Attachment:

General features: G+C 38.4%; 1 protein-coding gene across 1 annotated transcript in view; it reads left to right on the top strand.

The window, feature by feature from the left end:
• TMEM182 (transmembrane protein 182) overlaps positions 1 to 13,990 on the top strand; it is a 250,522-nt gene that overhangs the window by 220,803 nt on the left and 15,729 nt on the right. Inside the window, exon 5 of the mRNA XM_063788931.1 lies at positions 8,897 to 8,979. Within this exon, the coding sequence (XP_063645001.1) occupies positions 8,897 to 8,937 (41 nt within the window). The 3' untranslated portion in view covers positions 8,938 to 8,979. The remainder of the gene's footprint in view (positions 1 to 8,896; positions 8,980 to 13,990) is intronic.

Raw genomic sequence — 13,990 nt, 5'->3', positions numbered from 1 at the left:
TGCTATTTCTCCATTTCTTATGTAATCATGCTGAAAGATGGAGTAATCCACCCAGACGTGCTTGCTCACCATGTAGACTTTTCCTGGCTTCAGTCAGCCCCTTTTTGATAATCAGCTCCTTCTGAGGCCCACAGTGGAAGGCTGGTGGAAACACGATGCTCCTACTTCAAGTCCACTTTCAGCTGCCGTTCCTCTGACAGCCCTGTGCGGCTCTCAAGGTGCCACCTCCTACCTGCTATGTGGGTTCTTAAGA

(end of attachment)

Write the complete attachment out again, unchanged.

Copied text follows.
General features: G+C 38.4%; 1 protein-coding gene across 1 annotated transcript in view; it reads left to right on the top strand.

The window, feature by feature from the left end:
• TMEM182 (transmembrane protein 182) overlaps positions 1 to 13,990 on the top strand; it is a 250,522-nt gene that overhangs the window by 220,803 nt on the left and 15,729 nt on the right. Inside the window, exon 5 of the mRNA XM_063788931.1 lies at positions 8,897 to 8,979. Within this exon, the coding sequence (XP_063645001.1) occupies positions 8,897 to 8,937 (41 nt within the window). The 3' untranslated portion in view covers positions 8,938 to 8,979. The remainder of the gene's footprint in view (positions 1 to 8,896; positions 8,980 to 13,990) is intronic.

Raw genomic sequence — 13,990 nt, 5'->3', positions numbered from 1 at the left:
TGCTATTTCTCCATTTCTTATGTAATCATGCTGAAAGATGGAGTAATCCACCCAGACGTGCTTGCTCACCATGTAGACTTTTCCTGGCTTCAGTCAGCCCCTTTTTGATAATCAGCTCCTTCTGAGGCCCACAGTGGAAGGCTGGTGGAAACACGATGCTCCTACTTCAAGTCCACTTTCAGCTGCCGTTCCTCTGACAGCCCTGTGCGGCTCTCAAGGTGCCACCTCCTACCTGCTATGTGGGTTCTTAAGA